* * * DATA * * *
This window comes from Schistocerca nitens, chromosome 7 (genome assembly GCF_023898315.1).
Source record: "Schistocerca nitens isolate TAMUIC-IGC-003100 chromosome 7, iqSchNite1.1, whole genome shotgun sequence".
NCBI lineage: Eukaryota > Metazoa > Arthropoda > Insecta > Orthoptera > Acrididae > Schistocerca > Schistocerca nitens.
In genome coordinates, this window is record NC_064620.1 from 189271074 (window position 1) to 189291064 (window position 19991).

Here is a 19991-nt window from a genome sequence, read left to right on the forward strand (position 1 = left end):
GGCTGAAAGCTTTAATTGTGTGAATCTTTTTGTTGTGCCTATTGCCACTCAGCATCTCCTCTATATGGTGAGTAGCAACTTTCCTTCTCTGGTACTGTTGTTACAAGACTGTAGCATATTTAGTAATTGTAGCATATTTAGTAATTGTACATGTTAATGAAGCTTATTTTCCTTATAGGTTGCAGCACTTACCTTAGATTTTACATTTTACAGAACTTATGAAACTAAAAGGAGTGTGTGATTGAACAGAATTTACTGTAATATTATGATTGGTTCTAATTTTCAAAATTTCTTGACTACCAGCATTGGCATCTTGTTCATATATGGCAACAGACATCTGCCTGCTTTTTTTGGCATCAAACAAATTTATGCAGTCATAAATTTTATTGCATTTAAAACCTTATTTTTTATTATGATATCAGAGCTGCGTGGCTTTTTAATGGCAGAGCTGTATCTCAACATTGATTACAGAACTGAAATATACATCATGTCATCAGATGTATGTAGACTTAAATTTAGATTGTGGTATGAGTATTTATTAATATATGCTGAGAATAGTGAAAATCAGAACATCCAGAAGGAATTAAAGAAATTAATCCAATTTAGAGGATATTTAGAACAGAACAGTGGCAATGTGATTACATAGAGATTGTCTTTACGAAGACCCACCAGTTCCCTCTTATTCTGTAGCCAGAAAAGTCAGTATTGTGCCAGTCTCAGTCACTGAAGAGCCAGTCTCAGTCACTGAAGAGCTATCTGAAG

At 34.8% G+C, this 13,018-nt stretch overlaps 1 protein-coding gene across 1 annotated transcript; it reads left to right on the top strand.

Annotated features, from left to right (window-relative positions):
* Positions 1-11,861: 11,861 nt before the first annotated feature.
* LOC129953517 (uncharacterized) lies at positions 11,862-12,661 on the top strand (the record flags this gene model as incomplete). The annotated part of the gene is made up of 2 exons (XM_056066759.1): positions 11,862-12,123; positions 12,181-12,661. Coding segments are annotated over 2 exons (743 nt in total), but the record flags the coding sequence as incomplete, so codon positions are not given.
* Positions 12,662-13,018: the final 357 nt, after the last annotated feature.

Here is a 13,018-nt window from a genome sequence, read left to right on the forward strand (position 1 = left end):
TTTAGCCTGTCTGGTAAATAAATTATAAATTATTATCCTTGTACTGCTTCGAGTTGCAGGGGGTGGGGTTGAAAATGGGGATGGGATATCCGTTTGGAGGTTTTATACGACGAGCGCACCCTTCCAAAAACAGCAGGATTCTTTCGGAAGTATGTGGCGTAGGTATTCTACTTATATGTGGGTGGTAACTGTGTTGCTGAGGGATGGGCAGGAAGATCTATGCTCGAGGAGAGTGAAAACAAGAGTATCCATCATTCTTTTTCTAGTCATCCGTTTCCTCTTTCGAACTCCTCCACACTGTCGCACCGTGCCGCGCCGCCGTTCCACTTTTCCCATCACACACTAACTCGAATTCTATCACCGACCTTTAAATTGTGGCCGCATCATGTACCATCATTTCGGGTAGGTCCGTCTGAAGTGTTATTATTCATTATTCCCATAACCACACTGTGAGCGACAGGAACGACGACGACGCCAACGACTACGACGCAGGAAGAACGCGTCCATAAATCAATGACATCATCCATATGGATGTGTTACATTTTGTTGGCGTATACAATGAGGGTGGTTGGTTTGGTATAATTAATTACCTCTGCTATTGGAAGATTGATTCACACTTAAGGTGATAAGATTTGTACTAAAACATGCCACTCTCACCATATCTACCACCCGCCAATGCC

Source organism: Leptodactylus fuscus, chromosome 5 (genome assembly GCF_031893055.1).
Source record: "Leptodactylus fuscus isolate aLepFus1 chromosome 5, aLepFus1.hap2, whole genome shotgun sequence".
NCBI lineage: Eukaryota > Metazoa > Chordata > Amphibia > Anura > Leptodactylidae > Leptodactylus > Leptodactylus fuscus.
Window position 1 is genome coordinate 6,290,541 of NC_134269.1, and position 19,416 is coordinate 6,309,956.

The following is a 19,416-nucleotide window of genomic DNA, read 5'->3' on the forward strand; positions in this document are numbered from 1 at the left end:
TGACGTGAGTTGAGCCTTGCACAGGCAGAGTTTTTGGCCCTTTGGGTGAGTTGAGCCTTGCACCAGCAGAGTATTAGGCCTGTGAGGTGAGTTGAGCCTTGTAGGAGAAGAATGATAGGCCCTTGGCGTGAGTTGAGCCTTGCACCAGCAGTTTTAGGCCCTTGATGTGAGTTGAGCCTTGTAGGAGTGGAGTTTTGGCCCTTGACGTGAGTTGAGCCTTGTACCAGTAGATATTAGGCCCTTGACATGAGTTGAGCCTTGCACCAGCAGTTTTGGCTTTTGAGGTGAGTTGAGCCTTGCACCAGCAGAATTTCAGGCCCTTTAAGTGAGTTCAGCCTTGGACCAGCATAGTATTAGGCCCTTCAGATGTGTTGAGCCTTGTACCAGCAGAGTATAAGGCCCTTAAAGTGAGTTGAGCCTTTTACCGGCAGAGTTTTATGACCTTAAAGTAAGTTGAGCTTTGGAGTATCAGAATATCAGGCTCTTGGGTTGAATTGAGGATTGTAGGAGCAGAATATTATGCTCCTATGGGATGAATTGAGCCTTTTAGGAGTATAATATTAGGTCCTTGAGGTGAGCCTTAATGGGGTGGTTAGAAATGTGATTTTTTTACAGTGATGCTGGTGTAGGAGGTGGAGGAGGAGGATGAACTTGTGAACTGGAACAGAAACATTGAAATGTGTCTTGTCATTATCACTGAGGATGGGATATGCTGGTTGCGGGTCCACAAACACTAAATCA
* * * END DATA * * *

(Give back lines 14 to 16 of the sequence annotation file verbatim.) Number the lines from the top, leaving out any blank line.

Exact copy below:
Source organism: Leptodactylus fuscus, chromosome 5 (genome assembly GCF_031893055.1).
Source record: "Leptodactylus fuscus isolate aLepFus1 chromosome 5, aLepFus1.hap2, whole genome shotgun sequence".
NCBI lineage: Eukaryota > Metazoa > Chordata > Amphibia > Anura > Leptodactylidae > Leptodactylus > Leptodactylus fuscus.